There is even a web page, recently created, on Rabindra Sangeet, which are the poems of Nobel Prize-winner Rabindranath Tagore with musical settings by Tagore. This site includes a Real Audio streaming audio performance by Swapan Gupta, of Kolkata (Calcutta), India. Try them -- you will like them!
Student web page
A web page created by my students on Twentieth Century History: Important Struggles and Forces, with links, can be found at 20th Century Page.
Robert Browning Pages
I would never have guessed, six months ago, that I would have pages on Robert Browning, but here are two poems I greatly admire, and since one is unavailable on the internet, and the other extremely hard to find, I have decided to make them more widely available -- with some brief, easy commentary:
"Dis Alter Visum; or, Le Byron de Nos Jours"
Families: A Journal
Through my interest in and connections to the University of Calcutta, I have begun a web page to expand the audience for Families: A Journal of Representations.
Paintings -- a Slide Show
This is a slide show of early to middle paintings by Henri Matisse. It was created for my Poetry and the Arts course. When you go to the page, click on each 'slide' listed on the left in order, and you will see a thorough survey of Matisse's paintings through about 1918. (If you are not a student you can, of course, just click on any of the paintings you are interested in viewing.)
This is a slide show created for poetry classes studying William Butler Yeats. Yeats' father John was a painter; his contemporaries were the pre-Raphaelites, and in many ways Yeats' early poetry -- in the late 1880's and the 1890's -- looks backward to the visual art of his father's generation, paintings of the 1860's and 1870's. The dreamy, symboilic, idealized world Yeats invents in his so-called "Celtic Twilight' period is deeply indebted to Pre-Raphaelite pictorial practice.The slide show goes on with 'symbolist' painting after the Pre-Rahaelites, into Beardsley and ultimately Gustav Klimt (1862-1918).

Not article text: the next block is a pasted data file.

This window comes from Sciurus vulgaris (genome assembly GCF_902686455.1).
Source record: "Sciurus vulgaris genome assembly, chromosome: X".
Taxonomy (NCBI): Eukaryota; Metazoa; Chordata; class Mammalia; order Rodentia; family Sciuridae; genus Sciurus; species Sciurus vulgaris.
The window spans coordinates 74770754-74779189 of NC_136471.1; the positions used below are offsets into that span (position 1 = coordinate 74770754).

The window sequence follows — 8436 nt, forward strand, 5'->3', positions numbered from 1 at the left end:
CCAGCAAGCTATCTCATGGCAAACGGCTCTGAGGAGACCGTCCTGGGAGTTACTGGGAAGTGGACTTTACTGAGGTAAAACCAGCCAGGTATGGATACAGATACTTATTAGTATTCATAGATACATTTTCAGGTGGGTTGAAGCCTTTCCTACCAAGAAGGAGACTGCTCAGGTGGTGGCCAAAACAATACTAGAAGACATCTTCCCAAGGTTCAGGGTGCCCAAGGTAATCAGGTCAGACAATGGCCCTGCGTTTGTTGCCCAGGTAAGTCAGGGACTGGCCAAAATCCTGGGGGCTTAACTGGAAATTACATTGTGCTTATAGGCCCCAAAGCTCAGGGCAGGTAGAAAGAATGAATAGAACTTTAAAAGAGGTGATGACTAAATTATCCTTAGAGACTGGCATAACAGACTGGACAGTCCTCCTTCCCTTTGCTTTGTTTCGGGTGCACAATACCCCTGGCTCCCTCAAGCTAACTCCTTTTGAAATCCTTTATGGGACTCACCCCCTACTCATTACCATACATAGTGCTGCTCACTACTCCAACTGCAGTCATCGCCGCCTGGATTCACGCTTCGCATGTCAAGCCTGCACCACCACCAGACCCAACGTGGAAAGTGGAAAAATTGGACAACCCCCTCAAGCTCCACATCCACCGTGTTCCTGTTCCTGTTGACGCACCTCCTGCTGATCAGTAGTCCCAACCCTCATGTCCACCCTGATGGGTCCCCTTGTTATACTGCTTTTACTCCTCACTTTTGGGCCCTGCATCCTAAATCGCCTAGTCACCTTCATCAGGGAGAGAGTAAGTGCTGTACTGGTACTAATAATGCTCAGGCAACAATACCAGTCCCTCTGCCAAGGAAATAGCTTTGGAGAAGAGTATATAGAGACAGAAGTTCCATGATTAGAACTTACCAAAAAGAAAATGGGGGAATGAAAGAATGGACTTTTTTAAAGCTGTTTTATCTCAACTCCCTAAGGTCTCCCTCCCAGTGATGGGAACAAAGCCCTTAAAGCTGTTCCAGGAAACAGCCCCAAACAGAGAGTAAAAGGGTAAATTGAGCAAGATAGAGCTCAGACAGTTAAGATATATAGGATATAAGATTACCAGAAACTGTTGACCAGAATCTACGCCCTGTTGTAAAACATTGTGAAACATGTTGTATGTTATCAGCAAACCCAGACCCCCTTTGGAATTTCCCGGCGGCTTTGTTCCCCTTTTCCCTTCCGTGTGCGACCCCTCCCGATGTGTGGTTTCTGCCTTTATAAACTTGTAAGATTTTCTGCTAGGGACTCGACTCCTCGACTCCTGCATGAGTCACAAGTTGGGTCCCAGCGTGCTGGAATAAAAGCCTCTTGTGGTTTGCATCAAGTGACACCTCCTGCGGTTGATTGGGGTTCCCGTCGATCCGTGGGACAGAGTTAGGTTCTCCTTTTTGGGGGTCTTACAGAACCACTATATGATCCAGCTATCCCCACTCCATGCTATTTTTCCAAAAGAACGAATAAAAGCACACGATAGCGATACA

- When you go to the page, click on each 'slide' listed on the left in order, and you will see a thorough survey of Matisse's paintings through about 1918. (If you are not a student you can, of course, just click on any of the paintings you are interested in viewing.)
Images of Vermont flowers, by season.
Every day on my computer this painting,"The Rue Mosnier Decorated with Flags" [1878 ] by Edouard Manet, appears on my screen. I never fail to be amazed at it. Celebratory (all those patriotic flags), a scene of everyday life (there is that ladder being carried down the street, right out of the picture), sun and shade, carriages, women in fine summer gowns, men richly dressed, Through it, on the side yet remarkably at the center of our vision since the actual center of the painting is an empty patch of sunshine so bright even the cobblestones disappear, is a man on crutches -- likely crippled by a war that the patriotic flags once urged upon the populace, likely of a very different economic standing than the stylishly-dressed people on the other side of the street; a man whose blue smock identifies him as being of the same working class as whoever is carrying that ladder....